## Vectors

This blog post will talk about some of the most common operations that can be performed on a vector. Here we will refer to all vectors as vectors in 3D-space. The operations are for the most part the same in all ND-spaces.

When you’re adding two vectors together, you’re performing a component-wize addition on the two vectors. If you’re adding the vector A (1.0, 2.0, 3.0) to the vector B (4.0, 5.0, 6.0), you’d get a vector C (5.0, 7.0, 9.0). This addition may look like C = A + B.

```float AX = 1.0;
float AY = 2.0;
float AZ = 3.0;

float BX = 4.0;
float BY = 5.0;
float BZ = 6.0;

float CX = AX + BX;//5.0
float CY = AY + BY;//7.0
float CZ = AZ + BZ;//9.0
```

Subtraction
When you’re subtracting two vectors, you’re performing a component-wize subtraction on the two vectors. If you’re subtracting the vector B (4.0, 5.0, 6.0) from the vector A (5.0, 7.0, 9.0), you’d get a vector C (1.0, 2.0, 3.0). This subtraction may look like C = A – B.

```float AX = 5.0;
float AY = 7.0;
float AZ = 9.0;

float BX = 4.0;
float BY = 5.0;
float BZ = 6.0;

float CX = AX - BX;//1.0
float CY = AY - BY;//2.0
float CZ = AZ - BZ;//3.0
```

Multiplication
When you’re multiplying two vectors together, you’re performing a component-wize multiplication on the two vectors. If you’re multiplying the vector A (2.0, 2.0, 2.0) with the vector B (3.0, 3.0, 3.0), you’d get a vector C (6.0, 6.0, 6.0). This multiplication may look like C = A * B. Vector multiplication is also possible with a vector and a scalar value (where a scalar value means any number).

```float AX = 2.0;
float AY = 2.0;
float AZ = 2.0;

float BX = 3.0;
float BY = 3.0;
float BZ = 3.0;

float CX = AX * BX;//6.0
float CY = AY * BY;//6.0
float CZ = AZ * BZ;//6.0
```

Division
When you’re dividing two vectors, you’re performing a component-wize division on the two vectors. If you’re dividing the vector A (6.0, 6.0, 6.0) with the vector B (3.0, 3.0, 3.0), you’d get a vector C (2.0, 2.0, 2.0). This division may look like C = A / B. Vector division is also possible with a vector and a scalar value (where a scalar value means any number).

```float AX = 6.0;
float AY = 6.0;
float AZ = 6.0;

float BX = 3.0;
float BY = 3.0;
float BZ = 3.0;

float CX = AX / BX;//2.0
float CY = AY / BY;//2.0
float CZ = AZ / BZ;//2.0
```

Length
The length of a vector, which is a scalar value and not a vector, is the square root of X * X + Y * Y + Z * Z. Sometimes the length squared is required, in which case the square root is omitted.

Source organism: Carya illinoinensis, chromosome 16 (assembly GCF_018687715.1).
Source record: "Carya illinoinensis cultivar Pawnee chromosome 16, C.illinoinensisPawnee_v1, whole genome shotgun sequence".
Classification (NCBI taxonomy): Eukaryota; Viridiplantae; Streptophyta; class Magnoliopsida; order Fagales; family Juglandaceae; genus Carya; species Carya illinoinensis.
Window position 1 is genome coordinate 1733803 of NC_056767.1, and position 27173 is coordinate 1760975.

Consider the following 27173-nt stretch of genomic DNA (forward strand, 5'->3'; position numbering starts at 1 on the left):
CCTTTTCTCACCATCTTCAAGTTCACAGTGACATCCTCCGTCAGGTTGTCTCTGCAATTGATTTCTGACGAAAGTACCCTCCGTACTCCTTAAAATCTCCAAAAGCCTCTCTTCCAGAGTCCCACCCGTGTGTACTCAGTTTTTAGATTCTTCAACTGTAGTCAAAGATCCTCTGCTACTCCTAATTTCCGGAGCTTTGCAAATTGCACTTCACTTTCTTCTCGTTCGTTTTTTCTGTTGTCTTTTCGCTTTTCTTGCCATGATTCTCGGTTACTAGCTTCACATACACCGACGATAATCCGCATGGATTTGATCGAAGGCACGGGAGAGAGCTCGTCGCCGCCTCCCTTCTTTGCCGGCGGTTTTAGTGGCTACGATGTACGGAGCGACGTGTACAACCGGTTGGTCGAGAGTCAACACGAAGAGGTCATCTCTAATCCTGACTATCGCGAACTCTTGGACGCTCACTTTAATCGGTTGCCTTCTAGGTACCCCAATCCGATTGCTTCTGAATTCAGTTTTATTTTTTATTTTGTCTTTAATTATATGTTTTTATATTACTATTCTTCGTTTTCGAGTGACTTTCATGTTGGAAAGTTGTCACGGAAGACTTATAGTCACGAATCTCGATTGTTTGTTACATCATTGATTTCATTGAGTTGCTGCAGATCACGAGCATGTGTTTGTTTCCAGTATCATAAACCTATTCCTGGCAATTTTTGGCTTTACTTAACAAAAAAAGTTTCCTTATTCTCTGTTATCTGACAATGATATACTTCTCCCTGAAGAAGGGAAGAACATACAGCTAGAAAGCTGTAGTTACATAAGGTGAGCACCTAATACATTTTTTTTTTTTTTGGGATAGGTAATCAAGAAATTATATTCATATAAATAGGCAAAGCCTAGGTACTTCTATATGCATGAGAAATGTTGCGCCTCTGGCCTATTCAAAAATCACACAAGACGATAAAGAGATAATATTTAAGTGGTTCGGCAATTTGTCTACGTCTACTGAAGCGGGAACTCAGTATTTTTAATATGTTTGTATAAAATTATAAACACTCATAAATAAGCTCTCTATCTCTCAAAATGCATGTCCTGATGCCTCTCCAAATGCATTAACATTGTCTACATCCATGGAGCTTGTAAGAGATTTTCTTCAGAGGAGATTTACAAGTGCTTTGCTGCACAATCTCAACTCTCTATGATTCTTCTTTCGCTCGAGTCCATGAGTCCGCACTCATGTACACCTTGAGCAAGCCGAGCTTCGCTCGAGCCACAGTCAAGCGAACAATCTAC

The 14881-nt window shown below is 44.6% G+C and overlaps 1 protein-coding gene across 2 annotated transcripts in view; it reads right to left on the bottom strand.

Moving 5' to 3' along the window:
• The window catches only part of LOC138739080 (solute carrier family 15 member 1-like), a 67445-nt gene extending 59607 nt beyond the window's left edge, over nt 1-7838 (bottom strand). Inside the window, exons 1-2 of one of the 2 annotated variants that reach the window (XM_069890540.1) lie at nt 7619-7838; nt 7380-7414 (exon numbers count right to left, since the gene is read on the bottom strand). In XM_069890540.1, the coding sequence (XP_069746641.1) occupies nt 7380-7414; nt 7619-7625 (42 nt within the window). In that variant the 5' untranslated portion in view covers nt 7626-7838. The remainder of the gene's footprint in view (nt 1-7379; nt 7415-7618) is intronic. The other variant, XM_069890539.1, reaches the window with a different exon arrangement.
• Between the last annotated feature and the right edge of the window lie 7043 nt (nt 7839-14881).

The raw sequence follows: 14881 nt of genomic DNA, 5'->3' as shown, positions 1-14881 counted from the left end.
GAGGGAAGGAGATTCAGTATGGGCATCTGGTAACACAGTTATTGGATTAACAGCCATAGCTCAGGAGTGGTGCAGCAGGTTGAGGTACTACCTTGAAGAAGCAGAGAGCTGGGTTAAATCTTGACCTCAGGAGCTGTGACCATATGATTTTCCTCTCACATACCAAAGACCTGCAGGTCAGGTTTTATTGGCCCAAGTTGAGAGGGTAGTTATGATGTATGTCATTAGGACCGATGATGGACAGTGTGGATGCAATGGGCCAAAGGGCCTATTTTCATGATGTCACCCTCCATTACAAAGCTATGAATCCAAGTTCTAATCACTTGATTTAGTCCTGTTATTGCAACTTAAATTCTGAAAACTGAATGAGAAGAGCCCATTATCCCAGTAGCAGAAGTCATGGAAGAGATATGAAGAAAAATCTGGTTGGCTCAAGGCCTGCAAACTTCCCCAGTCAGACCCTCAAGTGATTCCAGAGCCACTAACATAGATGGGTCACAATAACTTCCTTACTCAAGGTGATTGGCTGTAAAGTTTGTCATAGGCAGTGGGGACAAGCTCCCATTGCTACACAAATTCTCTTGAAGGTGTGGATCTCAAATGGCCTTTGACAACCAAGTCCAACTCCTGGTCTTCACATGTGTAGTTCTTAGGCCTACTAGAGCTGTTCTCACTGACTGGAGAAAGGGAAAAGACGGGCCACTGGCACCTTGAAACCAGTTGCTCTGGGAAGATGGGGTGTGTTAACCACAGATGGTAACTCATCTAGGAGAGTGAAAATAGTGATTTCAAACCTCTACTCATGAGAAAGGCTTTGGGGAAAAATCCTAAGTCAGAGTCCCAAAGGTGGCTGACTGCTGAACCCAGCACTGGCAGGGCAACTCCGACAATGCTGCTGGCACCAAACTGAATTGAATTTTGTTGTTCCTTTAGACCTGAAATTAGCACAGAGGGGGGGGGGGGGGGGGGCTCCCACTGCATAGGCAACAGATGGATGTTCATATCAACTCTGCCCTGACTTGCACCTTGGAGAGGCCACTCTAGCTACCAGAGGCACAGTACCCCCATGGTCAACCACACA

```float AX = 1.0;
float AY = 1.0;
float AZ = 1.0;

float ALength = Sqrt(AX * AX + AY * AY + AZ * AZ);
```

Dot Product
The dot product between the two vectors A and B, is A.X * B.X + A.Y * B.Y + A.Z * B.Z. The dot product is a scalar value, not a vector.

```float AX = 1.0;
float AY = 1.0;
float AZ = 1.0;

float BX = 1.0;
float BY = 1.0;
float BZ = 1.0;

float DotProduct = AX * BX + AY * BY + AZ * BZ;//3.0
```

Normalizing a Vector
To normalize a vector, simply divide the vector by its length.

```float AX = 1.0;
float AY = 1.0;
float AZ = 1.0;

float ALength = Sqrt(AX * AX + AY * AY + AZ * AZ);

float BX = AX / ALength;
float BY = AY / ALength;
float BZ = AZ / ALength;
```

Cross Product
The cross product between the two vectors A and B is a vector C. The vector C is defined by C.X = (A.Y * B.Z – A.Z * B.Y), C.Y = (A.Z * B.X – A.X * B.Z) and C.Z = (A.X * B.Y – A.Y * B.X).

```float AX = 1.0;
float AY = 1.0;
float AZ = 1.0;

float BX = 1.0;
float BY = 1.0;
float BZ = 1.0;

float CX = AY * BZ - AZ * BY;
float CY = AZ * BX - AX * BZ;
float CZ = AX * BY - AY * BX;
```

Optimizations
When you write the code yourself, you may want to use a few optimizations. One of them concerns division, because division tends to be slow. If you’re dividing by the same value more than once, you can always calculate its reciprocal (inverse) and then use that reciprocal value to multiply with instead.

```float AX = 1.0;
float AY = 1.0;
float AZ = 1.0;

float ALength = Sqrt(AX * AX + AY * AY + AZ * AZ);
float ALengthReciprocal = 1.0 / ALength;//Always 1.0 / X

float BX = AX * ALengthReciprocal;//Instead of AX / ALength
float BY = AY * ALengthReciprocal;//Instead of AY / ALength
float BZ = AZ * ALengthReciprocal;//Instead of AZ / ALength
```

## Points vs. Vectors

This article assumes you’re somewhat familiar with ND-spaces (where N can be replaced by some arbitrary number). The two ND-spaces we’ll talk about are 2D-space and 3D-space.

When you’re dealing with 3D graphics, the most common concepts you’ll come across are points and vectors. They’re used pretty much everywhere. But what are they, and what differences are there between the two?

As you might know, both points and vectors are represented by their coordinates, such as (X, Y) in 2D-space or (X, Y, Z) in 3D-space. They do look very similar, but they are distinct concepts.

A point represents a point in ND-space. It practically has no area, so it’s infinitesimal.

A vector represents a direction and a length in ND-space. How can it represent a direction? Doesn’t that require two points in ND-space? Yes it does. One of the two points is implicit, whereas the other, the one you specify yourself, is explicit. The implicit point is at the point that represents the origin in that ND-space. In 2D-space the origin is (0.0, 0.0) and in 3D-space the origin is (0.0, 0.0, 0.0). If you specify a vector in 3D-space as (1.0, 2.0, 3.0), that means you’re specifying a vector that starts at the point (0.0, 0.0, 0.0) in 3D-space and is directed towards the point (1.0, 2.0, 3.0) in 3D-space.